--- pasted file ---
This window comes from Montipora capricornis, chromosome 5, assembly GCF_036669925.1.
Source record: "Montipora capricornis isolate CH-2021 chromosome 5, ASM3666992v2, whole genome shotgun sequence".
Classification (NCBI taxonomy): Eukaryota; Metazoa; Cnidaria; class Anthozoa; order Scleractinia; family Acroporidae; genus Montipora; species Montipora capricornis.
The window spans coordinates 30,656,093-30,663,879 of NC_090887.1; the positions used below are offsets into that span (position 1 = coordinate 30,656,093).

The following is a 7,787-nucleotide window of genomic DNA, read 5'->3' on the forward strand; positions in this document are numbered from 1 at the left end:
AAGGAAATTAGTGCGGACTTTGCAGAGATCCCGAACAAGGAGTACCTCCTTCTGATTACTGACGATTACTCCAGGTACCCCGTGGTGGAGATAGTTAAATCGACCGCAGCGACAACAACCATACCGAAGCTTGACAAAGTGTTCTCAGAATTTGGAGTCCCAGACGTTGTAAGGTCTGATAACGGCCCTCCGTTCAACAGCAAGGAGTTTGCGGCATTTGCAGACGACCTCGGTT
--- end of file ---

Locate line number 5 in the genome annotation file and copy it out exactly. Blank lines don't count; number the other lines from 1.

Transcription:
The following is a 7,787-nucleotide window of genomic DNA, read 5'->3' on the forward strand; positions in this document are numbered from 1 at the left end: